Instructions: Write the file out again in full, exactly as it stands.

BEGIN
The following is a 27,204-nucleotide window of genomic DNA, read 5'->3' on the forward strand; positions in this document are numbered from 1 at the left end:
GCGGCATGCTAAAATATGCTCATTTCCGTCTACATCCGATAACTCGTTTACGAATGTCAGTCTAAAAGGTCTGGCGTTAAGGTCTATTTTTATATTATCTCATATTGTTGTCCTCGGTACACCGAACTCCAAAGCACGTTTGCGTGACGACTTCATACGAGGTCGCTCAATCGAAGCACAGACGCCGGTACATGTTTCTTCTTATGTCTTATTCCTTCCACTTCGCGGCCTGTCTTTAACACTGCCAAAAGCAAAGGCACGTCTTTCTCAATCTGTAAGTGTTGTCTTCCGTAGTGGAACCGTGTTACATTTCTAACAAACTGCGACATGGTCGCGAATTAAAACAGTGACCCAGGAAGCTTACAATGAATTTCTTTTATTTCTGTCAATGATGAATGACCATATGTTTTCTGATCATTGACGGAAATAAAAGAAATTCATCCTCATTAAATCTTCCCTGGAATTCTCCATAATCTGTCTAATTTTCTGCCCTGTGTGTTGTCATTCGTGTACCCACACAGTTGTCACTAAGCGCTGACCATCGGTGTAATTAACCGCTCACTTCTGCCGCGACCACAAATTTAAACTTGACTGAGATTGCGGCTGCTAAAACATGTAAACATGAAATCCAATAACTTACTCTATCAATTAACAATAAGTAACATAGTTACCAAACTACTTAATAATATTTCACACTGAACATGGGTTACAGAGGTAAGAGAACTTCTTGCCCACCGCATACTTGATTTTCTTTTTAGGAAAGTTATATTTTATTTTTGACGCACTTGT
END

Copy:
The following is a 27,204-nucleotide window of genomic DNA, read 5'->3' on the forward strand; positions in this document are numbered from 1 at the left end:
GCGGCATGCTAAAATATGCTCATTTCCGTCTACATCCGATAACTCGTTTACGAATGTCAGTCTAAAAGGTCTGGCGTTAAGGTCTATTTTTATATTATCTCATATTGTTGTCCTCGGTACACCGAACTCCAAAGCACGTTTGCGTGACGACTTCATACGAGGTCGCTCAATCGAAGCACAGACGCCGGTACATGTTTCTTCTTATGTCTTATTCCTTCCACTTCGCGGCCTGTCTTTAACACTGCCAAAAGCAAAGGCACGTCTTTCTCAATCTGTAAGTGTTGTCTTCCGTAGTGGAACCGTGTTACATTTCTAACAAACTGCGACATGGTCGCGAATTAAAACAGTGACCCAGGAAGCTTACAATGAATTTCTTTTATTTCTGTCAATGATGAATGACCATATGTTTTCTGATCATTGACGGAAATAAAAGAAATTCATCCTCATTAAATCTTCCCTGGAATTCTCCATAATCTGTCTAATTTTCTGCCCTGTGTGTTGTCATTCGTGTACCCACACAGTTGTCACTAAGCGCTGACCATCGGTGTAATTAACCGCTCACTTCTGCCGCGACCACAAATTTAAACTTGACTGAGATTGCGGCTGCTAAAACATGTAAACATGAAATCCAATAACTTACTCTATCAATTAACAATAAGTAACATAGTTACCAAACTACTTAATAATATTTCACACTGAACATGGGTTACAGAGGTAAGAGAACTTCTTGCCCACCGCATACTTGATTTTCTTTTTAGGAAAGTTATATTTTATTTTTGACGCACTTGT